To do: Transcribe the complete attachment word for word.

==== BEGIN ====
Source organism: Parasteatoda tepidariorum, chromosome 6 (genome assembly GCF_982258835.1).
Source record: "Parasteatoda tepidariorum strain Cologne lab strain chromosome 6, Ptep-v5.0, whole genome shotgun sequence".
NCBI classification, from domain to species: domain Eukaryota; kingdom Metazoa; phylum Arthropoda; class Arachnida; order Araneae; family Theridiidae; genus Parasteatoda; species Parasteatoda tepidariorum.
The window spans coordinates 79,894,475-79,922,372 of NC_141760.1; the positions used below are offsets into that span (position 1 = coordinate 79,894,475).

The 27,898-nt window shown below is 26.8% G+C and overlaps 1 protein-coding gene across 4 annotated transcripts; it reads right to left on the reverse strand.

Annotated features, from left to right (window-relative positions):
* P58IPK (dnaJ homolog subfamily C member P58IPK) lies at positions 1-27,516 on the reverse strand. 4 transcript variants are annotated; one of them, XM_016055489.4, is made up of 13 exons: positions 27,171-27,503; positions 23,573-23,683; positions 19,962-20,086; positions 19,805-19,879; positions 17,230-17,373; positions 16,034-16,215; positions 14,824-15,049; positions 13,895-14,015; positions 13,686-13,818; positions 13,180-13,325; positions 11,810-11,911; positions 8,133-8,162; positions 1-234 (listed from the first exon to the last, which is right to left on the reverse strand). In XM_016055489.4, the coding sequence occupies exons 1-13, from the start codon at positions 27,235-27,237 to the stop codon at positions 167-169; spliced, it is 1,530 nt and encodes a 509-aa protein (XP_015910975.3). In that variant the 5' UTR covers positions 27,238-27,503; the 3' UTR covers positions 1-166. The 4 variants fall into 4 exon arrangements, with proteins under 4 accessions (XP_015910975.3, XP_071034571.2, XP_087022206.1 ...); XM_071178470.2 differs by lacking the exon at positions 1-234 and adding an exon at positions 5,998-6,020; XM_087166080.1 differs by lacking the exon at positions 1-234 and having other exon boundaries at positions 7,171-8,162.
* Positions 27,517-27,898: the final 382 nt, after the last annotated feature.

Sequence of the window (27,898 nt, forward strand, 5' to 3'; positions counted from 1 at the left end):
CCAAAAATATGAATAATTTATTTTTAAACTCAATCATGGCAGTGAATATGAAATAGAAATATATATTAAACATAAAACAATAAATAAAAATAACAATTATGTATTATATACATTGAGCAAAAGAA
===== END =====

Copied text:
Source organism: Parasteatoda tepidariorum, chromosome 6 (genome assembly GCF_982258835.1).
Source record: "Parasteatoda tepidariorum strain Cologne lab strain chromosome 6, Ptep-v5.0, whole genome shotgun sequence".
NCBI classification, from domain to species: domain Eukaryota; kingdom Metazoa; phylum Arthropoda; class Arachnida; order Araneae; family Theridiidae; genus Parasteatoda; species Parasteatoda tepidariorum.
The window spans coordinates 79,894,475-79,922,372 of NC_141760.1; the positions used below are offsets into that span (position 1 = coordinate 79,894,475).

The 27,898-nt window shown below is 26.8% G+C and overlaps 1 protein-coding gene across 4 annotated transcripts; it reads right to left on the reverse strand.

Annotated features, from left to right (window-relative positions):
* P58IPK (dnaJ homolog subfamily C member P58IPK) lies at positions 1-27,516 on the reverse strand. 4 transcript variants are annotated; one of them, XM_016055489.4, is made up of 13 exons: positions 27,171-27,503; positions 23,573-23,683; positions 19,962-20,086; positions 19,805-19,879; positions 17,230-17,373; positions 16,034-16,215; positions 14,824-15,049; positions 13,895-14,015; positions 13,686-13,818; positions 13,180-13,325; positions 11,810-11,911; positions 8,133-8,162; positions 1-234 (listed from the first exon to the last, which is right to left on the reverse strand). In XM_016055489.4, the coding sequence occupies exons 1-13, from the start codon at positions 27,235-27,237 to the stop codon at positions 167-169; spliced, it is 1,530 nt and encodes a 509-aa protein (XP_015910975.3). In that variant the 5' UTR covers positions 27,238-27,503; the 3' UTR covers positions 1-166. The 4 variants fall into 4 exon arrangements, with proteins under 4 accessions (XP_015910975.3, XP_071034571.2, XP_087022206.1 ...); XM_071178470.2 differs by lacking the exon at positions 1-234 and adding an exon at positions 5,998-6,020; XM_087166080.1 differs by lacking the exon at positions 1-234 and having other exon boundaries at positions 7,171-8,162.
* Positions 27,517-27,898: the final 382 nt, after the last annotated feature.

Sequence of the window (27,898 nt, forward strand, 5' to 3'; positions counted from 1 at the left end):
CCAAAAATATGAATAATTTATTTTTAAACTCAATCATGGCAGTGAATATGAAATAGAAATATATATTAAACATAAAACAATAAATAAAAATAACAATTATGTATTATATACATTGAGCAAAAGAA